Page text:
Recently, the importance of earning championships (described by proxy as counting the number of rings) has gained new prominence in the sporting world. It’s an idea that has existed as long as “best” awards have been given, but it has been perpetuated to a greater degree by the endless “debates” on ESPN. Particularly, the title “greatest of all time” is thrown about and discussed rather loudly by Smith, Bayless, and their ilk when comparing LeBron James, Michael Jordan, Kobe Bryant, or the most popular NBA player of the week. Inevitably the conversation comes around to the number of championship rings and the pundits all agree that the count is crucial.
Perhaps in basketball this is a serious consideration. After all, an individual makes an enormous impact on the hardwood. Quite often, the five starting players account for the majority of the play time in a game. But that’s not true in other sports. One great hockey player can’t necessarily elevate the entire organization if they’re only playing 20-30 minutes per 60 minute game.
And yet soon enough we’re going to see the stream of stories that loudly exclaim the “failed season” in Pittsburgh because it didn’t result in a Cup, that their greatest stars were vanquished when they seemed fated to rise above. Quite suddenly, those 48 games before will become meaningless (and the 2 series before them too).
This leads me to two different lines of thought. The first is accompanied by an eye roll: four games against the hottest goaltender in recent memory (Rask with a .985 for the series! .985!!!) somehow throws aside years of success for Sidney Crosby and Evgeni Malkin. Such a sample size is laughable, but apparently I’m going to need to chuckle a bit louder. Already the sharks are surrounding the false-blood to proclaim the ineptitude. And also forgotten is a successful playoffs before the Eastern Conference Finals; both Crosby and Malkin finish with greater than a point per game pace. It is essentially impossible to label either player as a “failure” at any point in their careers. That they were bested by an insane netminder doesn’t change their status as two of the best players in hockey.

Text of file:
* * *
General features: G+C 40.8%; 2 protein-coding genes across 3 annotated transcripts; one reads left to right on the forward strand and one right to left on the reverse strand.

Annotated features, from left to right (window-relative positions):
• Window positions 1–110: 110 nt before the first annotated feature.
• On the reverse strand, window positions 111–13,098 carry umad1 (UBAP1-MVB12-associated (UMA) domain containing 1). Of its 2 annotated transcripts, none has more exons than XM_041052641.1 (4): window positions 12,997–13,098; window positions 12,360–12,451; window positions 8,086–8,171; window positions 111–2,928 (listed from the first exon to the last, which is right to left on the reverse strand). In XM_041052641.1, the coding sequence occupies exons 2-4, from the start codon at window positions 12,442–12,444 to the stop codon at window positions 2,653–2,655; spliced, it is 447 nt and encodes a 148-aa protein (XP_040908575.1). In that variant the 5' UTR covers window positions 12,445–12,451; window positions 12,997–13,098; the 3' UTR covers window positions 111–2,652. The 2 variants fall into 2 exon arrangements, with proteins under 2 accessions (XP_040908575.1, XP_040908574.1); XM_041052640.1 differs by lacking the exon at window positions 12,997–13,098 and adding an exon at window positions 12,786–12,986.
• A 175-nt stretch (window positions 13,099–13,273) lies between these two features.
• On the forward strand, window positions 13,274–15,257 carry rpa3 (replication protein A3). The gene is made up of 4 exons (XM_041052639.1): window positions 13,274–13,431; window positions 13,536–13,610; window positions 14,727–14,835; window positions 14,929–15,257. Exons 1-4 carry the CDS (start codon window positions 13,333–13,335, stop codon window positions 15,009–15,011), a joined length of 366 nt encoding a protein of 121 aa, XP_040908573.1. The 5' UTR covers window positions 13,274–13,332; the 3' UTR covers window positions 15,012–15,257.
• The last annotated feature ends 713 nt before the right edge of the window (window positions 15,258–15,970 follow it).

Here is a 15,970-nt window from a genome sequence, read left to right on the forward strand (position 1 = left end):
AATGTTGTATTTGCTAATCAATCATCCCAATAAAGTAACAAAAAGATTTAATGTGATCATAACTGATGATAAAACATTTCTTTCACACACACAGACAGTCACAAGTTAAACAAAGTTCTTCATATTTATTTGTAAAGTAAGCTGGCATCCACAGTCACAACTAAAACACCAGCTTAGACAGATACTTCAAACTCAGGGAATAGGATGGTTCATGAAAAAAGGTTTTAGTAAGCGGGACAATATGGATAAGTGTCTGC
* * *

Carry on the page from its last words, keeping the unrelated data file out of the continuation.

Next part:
The second line of thought is on the very nature of the ring-counting. Particularly in hockey, it’s a nearly-meaningless endeavor. Consider: Steven Stamkos doesn’t have a Cup. Does his elite goal scoring become less valuable because he can’t clone himself and be all twelve forwards on a team? Do we honor the Buffalo years of Dominik Hasek any less because he couldn’t will the whole squad to win it all? Is Mario Lamieux’s 199 point season any less mind-blowing for not resulting in a ring? Was Ray Bourque worthless in Boston?
Alternately: is Marc-Andre Fleury an elite netminder for having a ring? Does Chris Osgood’s standing improve just because he played on the Red Wings? How about Brett Lebda? Should we count Henri Richard as the greatest player of all time because he has the most rings earned as a player? Do you think Brian Gionta is a better player than Patrick Marleau because of his one Cup?
Too often, we let ourselves get caught up in the mania surrounding the playoffs. At most, a player will get 27 extra games per postseason to perform and that’s hardly enough time to gather real information. Repeated over many years, maybe then we can get a hint, but throwing aside regular season performance is ill-advised.
Joe Thornton shouldn’t be disparaged for lacking a ring. His individual regular season and post season contributions are phenomenal, despite what the end-of-playoffs narrative always seems to preach. He’s an easy hall-of-famer and the best player of his generation. Sidney Crosby is still the best player on earth right now and his name shouldn’t be dragged through the mud for a four game luck drought. A few games in June don’t stop him from being the greatest.
And of the clubs that remain? Shawn Thornton doesn’t become a legendary player if he comes away with a third Cup. Jonathan Toews doesn’t lose his status as an elite center if he falls short. Drew Doughty doesn’t need a second Cup to prove his worth as one of the best d-men in the sport today.
The Cup is a wonderful team reward, the culmination of strong play by an entire squad and (more than a bit of) luck. To judge individual career legacy based on playoffs is tempting, especially now as we’re enveloped by the purported failings of the Penguin superstars. Don’t fall victim to the hype. Don’t be the next Stephen A. Smith.